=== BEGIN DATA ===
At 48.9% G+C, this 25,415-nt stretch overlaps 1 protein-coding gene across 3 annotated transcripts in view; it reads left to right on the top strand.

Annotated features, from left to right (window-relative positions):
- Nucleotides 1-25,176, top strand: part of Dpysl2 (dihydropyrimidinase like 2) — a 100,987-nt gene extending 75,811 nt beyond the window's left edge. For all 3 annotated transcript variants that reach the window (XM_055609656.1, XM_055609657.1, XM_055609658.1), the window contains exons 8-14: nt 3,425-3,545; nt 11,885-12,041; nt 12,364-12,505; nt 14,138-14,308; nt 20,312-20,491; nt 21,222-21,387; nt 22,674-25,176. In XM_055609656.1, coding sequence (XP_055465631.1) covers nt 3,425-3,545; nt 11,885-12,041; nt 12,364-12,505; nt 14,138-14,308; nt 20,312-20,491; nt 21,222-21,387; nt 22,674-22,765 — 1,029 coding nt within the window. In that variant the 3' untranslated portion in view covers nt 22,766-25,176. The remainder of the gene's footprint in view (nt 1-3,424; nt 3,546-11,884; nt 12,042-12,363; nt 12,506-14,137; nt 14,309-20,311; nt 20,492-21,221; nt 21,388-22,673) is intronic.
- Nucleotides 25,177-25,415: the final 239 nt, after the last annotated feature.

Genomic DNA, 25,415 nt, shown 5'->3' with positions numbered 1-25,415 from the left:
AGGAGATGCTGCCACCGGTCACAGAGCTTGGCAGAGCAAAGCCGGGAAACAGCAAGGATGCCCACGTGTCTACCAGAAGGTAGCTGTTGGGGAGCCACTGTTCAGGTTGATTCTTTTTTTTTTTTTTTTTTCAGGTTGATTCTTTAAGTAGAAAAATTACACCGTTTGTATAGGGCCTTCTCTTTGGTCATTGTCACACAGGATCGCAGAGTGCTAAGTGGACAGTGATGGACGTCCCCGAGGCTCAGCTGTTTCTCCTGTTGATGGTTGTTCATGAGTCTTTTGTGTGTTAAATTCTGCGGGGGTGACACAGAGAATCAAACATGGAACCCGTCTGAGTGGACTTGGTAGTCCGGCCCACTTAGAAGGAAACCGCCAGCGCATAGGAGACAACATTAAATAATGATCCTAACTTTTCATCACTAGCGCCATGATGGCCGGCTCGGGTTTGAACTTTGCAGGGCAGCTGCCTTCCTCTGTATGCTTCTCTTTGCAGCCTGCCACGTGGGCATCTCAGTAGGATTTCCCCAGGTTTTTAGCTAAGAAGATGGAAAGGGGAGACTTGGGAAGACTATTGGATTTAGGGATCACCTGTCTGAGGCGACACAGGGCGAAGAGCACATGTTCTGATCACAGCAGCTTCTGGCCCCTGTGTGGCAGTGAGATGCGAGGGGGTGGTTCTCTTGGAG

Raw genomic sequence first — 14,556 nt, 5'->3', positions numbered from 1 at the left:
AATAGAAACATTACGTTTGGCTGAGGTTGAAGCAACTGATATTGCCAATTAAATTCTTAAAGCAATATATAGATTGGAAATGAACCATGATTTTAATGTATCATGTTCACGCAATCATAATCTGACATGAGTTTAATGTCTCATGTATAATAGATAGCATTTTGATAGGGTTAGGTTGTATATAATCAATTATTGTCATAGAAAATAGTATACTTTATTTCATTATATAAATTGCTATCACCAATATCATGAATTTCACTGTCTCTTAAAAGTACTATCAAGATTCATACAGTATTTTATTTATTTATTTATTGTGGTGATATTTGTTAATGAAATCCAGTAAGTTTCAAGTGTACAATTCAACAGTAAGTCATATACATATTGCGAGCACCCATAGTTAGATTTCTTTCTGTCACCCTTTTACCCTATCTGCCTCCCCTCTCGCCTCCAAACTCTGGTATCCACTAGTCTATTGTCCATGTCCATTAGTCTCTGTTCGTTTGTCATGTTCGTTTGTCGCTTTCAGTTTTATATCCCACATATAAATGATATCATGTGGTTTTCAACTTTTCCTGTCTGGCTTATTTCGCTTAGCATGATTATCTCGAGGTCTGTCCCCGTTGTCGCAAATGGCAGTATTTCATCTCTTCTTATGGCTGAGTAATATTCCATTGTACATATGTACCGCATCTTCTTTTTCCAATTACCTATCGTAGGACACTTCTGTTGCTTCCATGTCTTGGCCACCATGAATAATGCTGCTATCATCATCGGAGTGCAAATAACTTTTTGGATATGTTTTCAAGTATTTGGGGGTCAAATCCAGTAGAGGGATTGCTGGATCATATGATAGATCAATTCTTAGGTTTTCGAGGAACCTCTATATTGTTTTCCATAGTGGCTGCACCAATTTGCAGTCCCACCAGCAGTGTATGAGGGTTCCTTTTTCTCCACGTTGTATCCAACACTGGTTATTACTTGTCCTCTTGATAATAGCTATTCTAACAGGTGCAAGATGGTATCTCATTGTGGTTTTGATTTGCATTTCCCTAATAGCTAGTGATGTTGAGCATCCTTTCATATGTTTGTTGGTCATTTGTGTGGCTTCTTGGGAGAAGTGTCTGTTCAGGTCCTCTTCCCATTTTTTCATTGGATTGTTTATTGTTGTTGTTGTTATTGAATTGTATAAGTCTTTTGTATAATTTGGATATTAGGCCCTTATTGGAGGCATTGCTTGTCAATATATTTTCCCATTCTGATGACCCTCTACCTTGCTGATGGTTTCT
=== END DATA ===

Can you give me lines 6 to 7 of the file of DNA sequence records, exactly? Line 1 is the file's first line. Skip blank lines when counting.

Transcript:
AGGAGATGCTGCCACCGGTCACAGAGCTTGGCAGAGCAAAGCCGGGAAACAGCAAGGATGCCCACGTGTCTACCAGAAGGTAGCTGTTGGGGAGCCACTGTTCAGGTTGATTCTTTTTTTTTTTTTTTTTTCAGGTTGATTCTTTAAGTAGAAAAATTACACCGTTTGTATAGGGCCTTCTCTTTGGTCATTGTCACACAGGATCGCAGAGTGCTAAGTGGACAGTGATGGACGTCCCCGAGGCTCAGCTGTTTCTCCTGTTGATGGTTGTTCATGAGTCTTTTGTGTGTTAAATTCTGCGGGGGTGACACAGAGAATCAAACATGGAACCCGTCTGAGTGGACTTGGTAGTCCGGCCCACTTAGAAGGAAACCGCCAGCGCATAGGAGACAACATTAAATAATGATCCTAACTTTTCATCACTAGCGCCATGATGGCCGGCTCGGGTTTGAACTTTGCAGGGCAGCTGCCTTCCTCTGTATGCTTCTCTTTGCAGCCTGCCACGTGGGCATCTCAGTAGGATTTCCCCAGGTTTTTAGCTAAGAAGATGGAAAGGGGAGACTTGGGAAGACTATTGGATTTAGGGATCACCTGTCTGAGGCGACACAGGGCGAAGAGCACATGTTCTGATCACAGCAGCTTCTGGCCCCTGTGTGGCAGTGAGATGCGAGGGGGTGGTTCTCTTGGAG

Raw genomic sequence first — 14,556 nt, 5'->3', positions numbered from 1 at the left: